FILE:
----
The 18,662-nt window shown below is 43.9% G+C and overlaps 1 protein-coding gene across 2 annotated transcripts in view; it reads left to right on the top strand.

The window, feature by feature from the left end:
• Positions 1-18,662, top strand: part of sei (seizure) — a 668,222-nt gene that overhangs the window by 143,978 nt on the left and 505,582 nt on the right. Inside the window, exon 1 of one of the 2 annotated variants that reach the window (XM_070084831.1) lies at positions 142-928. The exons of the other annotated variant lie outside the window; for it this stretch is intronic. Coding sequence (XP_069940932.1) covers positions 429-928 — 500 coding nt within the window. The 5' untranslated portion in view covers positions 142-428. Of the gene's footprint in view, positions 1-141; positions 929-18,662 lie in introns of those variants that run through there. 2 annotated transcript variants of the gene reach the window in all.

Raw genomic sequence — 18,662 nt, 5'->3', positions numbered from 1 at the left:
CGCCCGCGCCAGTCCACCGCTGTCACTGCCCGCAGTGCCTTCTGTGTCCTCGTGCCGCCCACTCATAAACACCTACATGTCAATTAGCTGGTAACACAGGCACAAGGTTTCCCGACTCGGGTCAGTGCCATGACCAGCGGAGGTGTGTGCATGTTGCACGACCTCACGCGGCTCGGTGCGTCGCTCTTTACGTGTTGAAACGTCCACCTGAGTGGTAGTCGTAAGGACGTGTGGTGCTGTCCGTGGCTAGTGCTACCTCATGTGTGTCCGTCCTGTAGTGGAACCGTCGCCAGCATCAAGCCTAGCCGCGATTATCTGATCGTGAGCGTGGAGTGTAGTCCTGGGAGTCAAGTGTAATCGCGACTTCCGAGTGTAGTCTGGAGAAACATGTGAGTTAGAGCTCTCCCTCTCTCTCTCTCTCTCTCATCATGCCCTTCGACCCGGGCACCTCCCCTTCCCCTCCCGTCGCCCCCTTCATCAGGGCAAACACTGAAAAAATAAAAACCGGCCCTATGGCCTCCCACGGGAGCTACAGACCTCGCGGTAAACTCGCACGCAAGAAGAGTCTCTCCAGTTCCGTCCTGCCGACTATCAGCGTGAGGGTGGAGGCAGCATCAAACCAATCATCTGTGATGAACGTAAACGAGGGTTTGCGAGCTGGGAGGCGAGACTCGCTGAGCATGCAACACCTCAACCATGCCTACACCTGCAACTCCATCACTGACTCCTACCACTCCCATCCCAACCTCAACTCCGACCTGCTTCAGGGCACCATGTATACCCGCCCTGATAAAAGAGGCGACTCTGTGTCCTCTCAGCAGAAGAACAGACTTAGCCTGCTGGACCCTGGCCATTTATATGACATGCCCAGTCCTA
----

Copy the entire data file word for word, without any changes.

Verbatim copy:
The 18,662-nt window shown below is 43.9% G+C and overlaps 1 protein-coding gene across 2 annotated transcripts in view; it reads left to right on the top strand.

The window, feature by feature from the left end:
• Positions 1-18,662, top strand: part of sei (seizure) — a 668,222-nt gene that overhangs the window by 143,978 nt on the left and 505,582 nt on the right. Inside the window, exon 1 of one of the 2 annotated variants that reach the window (XM_070084831.1) lies at positions 142-928. The exons of the other annotated variant lie outside the window; for it this stretch is intronic. Coding sequence (XP_069940932.1) covers positions 429-928 — 500 coding nt within the window. The 5' untranslated portion in view covers positions 142-428. Of the gene's footprint in view, positions 1-141; positions 929-18,662 lie in introns of those variants that run through there. 2 annotated transcript variants of the gene reach the window in all.

Raw genomic sequence — 18,662 nt, 5'->3', positions numbered from 1 at the left:
CGCCCGCGCCAGTCCACCGCTGTCACTGCCCGCAGTGCCTTCTGTGTCCTCGTGCCGCCCACTCATAAACACCTACATGTCAATTAGCTGGTAACACAGGCACAAGGTTTCCCGACTCGGGTCAGTGCCATGACCAGCGGAGGTGTGTGCATGTTGCACGACCTCACGCGGCTCGGTGCGTCGCTCTTTACGTGTTGAAACGTCCACCTGAGTGGTAGTCGTAAGGACGTGTGGTGCTGTCCGTGGCTAGTGCTACCTCATGTGTGTCCGTCCTGTAGTGGAACCGTCGCCAGCATCAAGCCTAGCCGCGATTATCTGATCGTGAGCGTGGAGTGTAGTCCTGGGAGTCAAGTGTAATCGCGACTTCCGAGTGTAGTCTGGAGAAACATGTGAGTTAGAGCTCTCCCTCTCTCTCTCTCTCTCTCATCATGCCCTTCGACCCGGGCACCTCCCCTTCCCCTCCCGTCGCCCCCTTCATCAGGGCAAACACTGAAAAAATAAAAACCGGCCCTATGGCCTCCCACGGGAGCTACAGACCTCGCGGTAAACTCGCACGCAAGAAGAGTCTCTCCAGTTCCGTCCTGCCGACTATCAGCGTGAGGGTGGAGGCAGCATCAAACCAATCATCTGTGATGAACGTAAACGAGGGTTTGCGAGCTGGGAGGCGAGACTCGCTGAGCATGCAACACCTCAACCATGCCTACACCTGCAACTCCATCACTGACTCCTACCACTCCCATCCCAACCTCAACTCCGACCTGCTTCAGGGCACCATGTATACCCGCCCTGATAAAAGAGGCGACTCTGTGTCCTCTCAGCAGAAGAACAGACTTAGCCTGCTGGACCCTGGCCATTTATATGACATGCCCAGTCCTA